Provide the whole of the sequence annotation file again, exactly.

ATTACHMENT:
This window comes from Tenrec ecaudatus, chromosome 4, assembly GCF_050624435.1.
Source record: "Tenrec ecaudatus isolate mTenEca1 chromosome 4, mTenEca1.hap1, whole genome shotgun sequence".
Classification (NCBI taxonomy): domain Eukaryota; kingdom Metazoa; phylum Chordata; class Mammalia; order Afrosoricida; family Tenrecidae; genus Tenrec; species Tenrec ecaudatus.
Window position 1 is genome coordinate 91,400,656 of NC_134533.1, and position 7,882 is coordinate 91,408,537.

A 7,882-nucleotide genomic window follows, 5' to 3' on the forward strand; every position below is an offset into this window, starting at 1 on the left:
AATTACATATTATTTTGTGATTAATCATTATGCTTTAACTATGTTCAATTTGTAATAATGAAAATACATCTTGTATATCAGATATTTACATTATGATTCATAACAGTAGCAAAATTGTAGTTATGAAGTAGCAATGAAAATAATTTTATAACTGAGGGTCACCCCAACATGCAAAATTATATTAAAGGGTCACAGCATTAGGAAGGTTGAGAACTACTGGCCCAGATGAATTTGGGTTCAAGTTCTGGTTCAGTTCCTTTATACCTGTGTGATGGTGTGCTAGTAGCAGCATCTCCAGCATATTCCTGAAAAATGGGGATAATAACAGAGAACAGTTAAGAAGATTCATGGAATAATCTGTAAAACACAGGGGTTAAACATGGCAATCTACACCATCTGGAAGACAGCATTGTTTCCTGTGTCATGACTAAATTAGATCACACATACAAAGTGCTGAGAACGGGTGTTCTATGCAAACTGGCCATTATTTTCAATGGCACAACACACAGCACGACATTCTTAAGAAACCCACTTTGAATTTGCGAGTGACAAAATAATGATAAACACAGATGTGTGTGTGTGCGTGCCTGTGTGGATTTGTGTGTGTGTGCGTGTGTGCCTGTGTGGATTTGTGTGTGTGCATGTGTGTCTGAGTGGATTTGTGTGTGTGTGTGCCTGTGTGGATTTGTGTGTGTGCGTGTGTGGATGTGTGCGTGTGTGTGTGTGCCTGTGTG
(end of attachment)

This window comes from Tenrec ecaudatus, chromosome 4, assembly GCF_050624435.1.
Source record: "Tenrec ecaudatus isolate mTenEca1 chromosome 4, mTenEca1.hap1, whole genome shotgun sequence".
Classification (NCBI taxonomy): domain Eukaryota; kingdom Metazoa; phylum Chordata; class Mammalia; order Afrosoricida; family Tenrecidae; genus Tenrec; species Tenrec ecaudatus.
Window position 1 is genome coordinate 91,400,656 of NC_134533.1, and position 7,882 is coordinate 91,408,537.

A 7,882-nucleotide genomic window follows, 5' to 3' on the forward strand; every position below is an offset into this window, starting at 1 on the left:
AATTACATATTATTTTGTGATTAATCATTATGCTTTAACTATGTTCAATTTGTAATAATGAAAATACATCTTGTATATCAGATATTTACATTATGATTCATAACAGTAGCAAAATTGTAGTTATGAAGTAGCAATGAAAATAATTTTATAACTGAGGGTCACCCCAACATGCAAAATTATATTAAAGGGTCACAGCATTAGGAAGGTTGAGAACTACTGGCCCAGATGAATTTGGGTTCAAGTTCTGGTTCAGTTCCTTTATACCTGTGTGATGGTGTGCTAGTAGCAGCATCTCCAGCATATTCCTGAAAAATGGGGATAATAACAGAGAACAGTTAAGAAGATTCATGGAATAATCTGTAAAACACAGGGGTTAAACATGGCAATCTACACCATCTGGAAGACAGCATTGTTTCCTGTGTCATGACTAAATTAGATCACACATACAAAGTGCTGAGAACGGGTGTTCTATGCAAACTGGCCATTATTTTCAATGGCACAACACACAGCACGACATTCTTAAGAAACCCACTTTGAATTTGCGAGTGACAAAATAATGATAAACACAGATGTGTGTGTGTGCGTGCCTGTGTGGATTTGTGTGTGTGTGCGTGTGTGCCTGTGTGGATTTGTGTGTGTGCATGTGTGTCTGAGTGGATTTGTGTGTGTGTGTGCCTGTGTGGATTTGTGTGTGTGCGTGTGTGGATGTGTGCGTGTGTGTGTGTGCCTGTGTG